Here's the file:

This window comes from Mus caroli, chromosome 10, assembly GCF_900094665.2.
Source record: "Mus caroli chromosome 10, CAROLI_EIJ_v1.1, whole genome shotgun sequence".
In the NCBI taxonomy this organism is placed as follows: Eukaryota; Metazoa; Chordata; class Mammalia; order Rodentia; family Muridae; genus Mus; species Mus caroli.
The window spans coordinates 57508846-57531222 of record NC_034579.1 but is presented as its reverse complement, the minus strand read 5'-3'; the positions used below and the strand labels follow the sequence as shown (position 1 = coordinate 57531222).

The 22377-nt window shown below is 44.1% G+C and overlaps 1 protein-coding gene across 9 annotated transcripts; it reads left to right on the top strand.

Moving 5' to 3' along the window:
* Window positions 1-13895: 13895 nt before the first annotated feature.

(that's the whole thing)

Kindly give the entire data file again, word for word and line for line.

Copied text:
This window comes from Mus caroli, chromosome 10, assembly GCF_900094665.2.
Source record: "Mus caroli chromosome 10, CAROLI_EIJ_v1.1, whole genome shotgun sequence".
In the NCBI taxonomy this organism is placed as follows: Eukaryota; Metazoa; Chordata; class Mammalia; order Rodentia; family Muridae; genus Mus; species Mus caroli.
The window spans coordinates 57508846-57531222 of record NC_034579.1 but is presented as its reverse complement, the minus strand read 5'-3'; the positions used below and the strand labels follow the sequence as shown (position 1 = coordinate 57531222).

The 22377-nt window shown below is 44.1% G+C and overlaps 1 protein-coding gene across 9 annotated transcripts; it reads left to right on the top strand.

Moving 5' to 3' along the window:
* Window positions 1-13895: 13895 nt before the first annotated feature.